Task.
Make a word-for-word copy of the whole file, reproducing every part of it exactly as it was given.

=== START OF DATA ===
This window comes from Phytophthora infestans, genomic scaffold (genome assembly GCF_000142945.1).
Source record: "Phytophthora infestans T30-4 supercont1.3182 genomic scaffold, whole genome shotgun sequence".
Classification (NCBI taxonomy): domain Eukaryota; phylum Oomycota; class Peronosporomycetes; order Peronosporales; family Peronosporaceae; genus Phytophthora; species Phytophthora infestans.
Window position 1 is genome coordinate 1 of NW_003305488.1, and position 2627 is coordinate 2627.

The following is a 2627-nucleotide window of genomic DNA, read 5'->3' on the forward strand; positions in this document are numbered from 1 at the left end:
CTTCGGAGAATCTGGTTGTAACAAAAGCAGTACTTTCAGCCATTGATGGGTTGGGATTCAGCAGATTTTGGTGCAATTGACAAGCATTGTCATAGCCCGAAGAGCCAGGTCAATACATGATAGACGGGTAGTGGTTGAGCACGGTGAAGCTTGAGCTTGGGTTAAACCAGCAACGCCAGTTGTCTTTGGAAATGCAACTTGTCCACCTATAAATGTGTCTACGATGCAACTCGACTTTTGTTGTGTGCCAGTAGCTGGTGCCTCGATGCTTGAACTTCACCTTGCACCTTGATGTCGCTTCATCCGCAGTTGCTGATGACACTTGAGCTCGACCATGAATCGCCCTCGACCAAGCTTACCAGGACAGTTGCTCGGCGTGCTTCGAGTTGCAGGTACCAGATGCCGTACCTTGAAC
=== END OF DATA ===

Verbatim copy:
This window comes from Phytophthora infestans, genomic scaffold (genome assembly GCF_000142945.1).
Source record: "Phytophthora infestans T30-4 supercont1.3182 genomic scaffold, whole genome shotgun sequence".
Classification (NCBI taxonomy): domain Eukaryota; phylum Oomycota; class Peronosporomycetes; order Peronosporales; family Peronosporaceae; genus Phytophthora; species Phytophthora infestans.
Window position 1 is genome coordinate 1 of NW_003305488.1, and position 2627 is coordinate 2627.

The following is a 2627-nucleotide window of genomic DNA, read 5'->3' on the forward strand; positions in this document are numbered from 1 at the left end:
CTTCGGAGAATCTGGTTGTAACAAAAGCAGTACTTTCAGCCATTGATGGGTTGGGATTCAGCAGATTTTGGTGCAATTGACAAGCATTGTCATAGCCCGAAGAGCCAGGTCAATACATGATAGACGGGTAGTGGTTGAGCACGGTGAAGCTTGAGCTTGGGTTAAACCAGCAACGCCAGTTGTCTTTGGAAATGCAACTTGTCCACCTATAAATGTGTCTACGATGCAACTCGACTTTTGTTGTGTGCCAGTAGCTGGTGCCTCGATGCTTGAACTTCACCTTGCACCTTGATGTCGCTTCATCCGCAGTTGCTGATGACACTTGAGCTCGACCATGAATCGCCCTCGACCAAGCTTACCAGGACAGTTGCTCGGCGTGCTTCGAGTTGCAGGTACCAGATGCCGTACCTTGAAC